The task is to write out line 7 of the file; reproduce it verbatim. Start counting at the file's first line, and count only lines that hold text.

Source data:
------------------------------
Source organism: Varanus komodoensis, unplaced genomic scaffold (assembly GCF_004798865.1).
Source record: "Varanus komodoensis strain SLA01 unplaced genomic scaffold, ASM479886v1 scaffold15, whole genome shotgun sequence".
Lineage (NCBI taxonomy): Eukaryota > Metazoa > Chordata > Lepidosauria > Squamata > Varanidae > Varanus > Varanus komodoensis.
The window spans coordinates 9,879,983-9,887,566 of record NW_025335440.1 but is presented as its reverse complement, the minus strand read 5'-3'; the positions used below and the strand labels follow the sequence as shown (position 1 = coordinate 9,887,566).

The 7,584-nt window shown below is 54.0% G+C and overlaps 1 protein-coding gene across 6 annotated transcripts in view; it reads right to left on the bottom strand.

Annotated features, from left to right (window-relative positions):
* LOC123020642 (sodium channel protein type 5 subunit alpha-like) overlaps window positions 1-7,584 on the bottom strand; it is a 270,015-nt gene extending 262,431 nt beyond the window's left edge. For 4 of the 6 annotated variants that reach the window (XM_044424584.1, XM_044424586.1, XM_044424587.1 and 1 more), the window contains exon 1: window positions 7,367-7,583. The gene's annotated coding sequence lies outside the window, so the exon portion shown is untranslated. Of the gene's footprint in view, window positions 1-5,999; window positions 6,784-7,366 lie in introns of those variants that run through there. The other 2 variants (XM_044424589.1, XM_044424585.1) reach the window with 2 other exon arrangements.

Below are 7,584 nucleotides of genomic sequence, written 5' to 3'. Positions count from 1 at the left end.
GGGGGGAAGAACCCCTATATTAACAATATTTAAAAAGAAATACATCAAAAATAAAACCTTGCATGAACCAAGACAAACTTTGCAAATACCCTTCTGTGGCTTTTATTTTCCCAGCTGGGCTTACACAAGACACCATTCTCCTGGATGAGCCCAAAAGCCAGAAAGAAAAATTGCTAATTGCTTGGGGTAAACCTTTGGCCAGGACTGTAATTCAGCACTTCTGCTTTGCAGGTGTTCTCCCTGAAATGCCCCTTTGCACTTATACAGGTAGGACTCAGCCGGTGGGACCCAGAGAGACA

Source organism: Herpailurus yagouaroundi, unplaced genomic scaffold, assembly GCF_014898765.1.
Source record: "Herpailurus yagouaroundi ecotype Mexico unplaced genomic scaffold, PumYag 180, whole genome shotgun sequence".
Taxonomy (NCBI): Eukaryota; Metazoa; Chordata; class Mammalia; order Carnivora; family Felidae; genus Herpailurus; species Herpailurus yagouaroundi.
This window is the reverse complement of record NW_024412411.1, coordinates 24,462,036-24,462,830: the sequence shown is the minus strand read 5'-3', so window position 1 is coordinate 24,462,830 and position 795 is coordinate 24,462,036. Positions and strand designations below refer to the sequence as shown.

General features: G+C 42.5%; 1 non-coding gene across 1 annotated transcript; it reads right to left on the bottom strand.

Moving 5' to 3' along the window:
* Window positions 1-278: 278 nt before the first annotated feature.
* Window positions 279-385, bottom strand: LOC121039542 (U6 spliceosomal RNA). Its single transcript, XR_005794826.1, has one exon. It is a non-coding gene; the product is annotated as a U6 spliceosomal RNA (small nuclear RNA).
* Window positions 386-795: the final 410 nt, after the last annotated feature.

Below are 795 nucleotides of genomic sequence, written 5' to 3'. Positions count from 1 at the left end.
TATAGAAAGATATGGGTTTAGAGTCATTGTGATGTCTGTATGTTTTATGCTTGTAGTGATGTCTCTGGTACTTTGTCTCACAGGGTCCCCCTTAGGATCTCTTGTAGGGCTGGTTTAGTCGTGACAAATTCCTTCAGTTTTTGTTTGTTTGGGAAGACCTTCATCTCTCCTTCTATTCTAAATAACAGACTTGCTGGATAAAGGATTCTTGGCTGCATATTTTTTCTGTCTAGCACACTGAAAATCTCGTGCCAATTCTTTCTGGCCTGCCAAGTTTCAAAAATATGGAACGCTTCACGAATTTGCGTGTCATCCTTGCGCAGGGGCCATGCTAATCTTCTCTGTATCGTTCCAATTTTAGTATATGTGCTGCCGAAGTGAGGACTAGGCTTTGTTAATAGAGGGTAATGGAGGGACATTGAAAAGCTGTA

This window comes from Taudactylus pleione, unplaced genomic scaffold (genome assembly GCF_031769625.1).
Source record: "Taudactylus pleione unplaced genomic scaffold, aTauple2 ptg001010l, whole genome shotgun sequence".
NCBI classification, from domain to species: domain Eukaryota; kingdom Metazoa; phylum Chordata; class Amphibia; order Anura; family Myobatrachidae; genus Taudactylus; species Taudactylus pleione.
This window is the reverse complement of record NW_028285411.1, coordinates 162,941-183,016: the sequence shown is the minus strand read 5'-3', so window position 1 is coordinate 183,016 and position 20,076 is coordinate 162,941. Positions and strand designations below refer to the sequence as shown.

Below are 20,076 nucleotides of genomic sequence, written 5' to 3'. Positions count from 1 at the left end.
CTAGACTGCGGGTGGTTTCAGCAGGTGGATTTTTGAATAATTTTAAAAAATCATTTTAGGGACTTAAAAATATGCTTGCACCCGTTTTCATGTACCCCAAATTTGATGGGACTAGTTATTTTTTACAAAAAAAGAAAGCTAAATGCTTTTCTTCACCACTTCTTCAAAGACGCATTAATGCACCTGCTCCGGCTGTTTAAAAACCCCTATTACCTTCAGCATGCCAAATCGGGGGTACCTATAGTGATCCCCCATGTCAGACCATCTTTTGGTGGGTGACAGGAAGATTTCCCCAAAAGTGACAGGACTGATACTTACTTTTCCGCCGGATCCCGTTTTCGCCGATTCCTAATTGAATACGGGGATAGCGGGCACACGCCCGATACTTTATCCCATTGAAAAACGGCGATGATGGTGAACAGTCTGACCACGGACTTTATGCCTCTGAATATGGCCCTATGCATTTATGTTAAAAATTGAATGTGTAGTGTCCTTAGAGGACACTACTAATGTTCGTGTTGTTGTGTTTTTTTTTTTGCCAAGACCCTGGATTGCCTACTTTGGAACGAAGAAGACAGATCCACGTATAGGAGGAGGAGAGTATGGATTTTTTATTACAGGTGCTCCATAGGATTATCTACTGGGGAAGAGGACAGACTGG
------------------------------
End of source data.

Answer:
* LOC123020642 (sodium channel protein type 5 subunit alpha-like) overlaps window positions 1-7,584 on the bottom strand; it is a 270,015-nt gene extending 262,431 nt beyond the window's left edge. For 4 of the 6 annotated variants that reach the window (XM_044424584.1, XM_044424586.1, XM_044424587.1 and 1 more), the window contains exon 1: window positions 7,367-7,583. The gene's annotated coding sequence lies outside the window, so the exon portion shown is untranslated. Of the gene's footprint in view, window positions 1-5,999; window positions 6,784-7,366 lie in introns of those variants that run through there. The other 2 variants (XM_044424589.1, XM_044424585.1) reach the window with 2 other exon arrangements.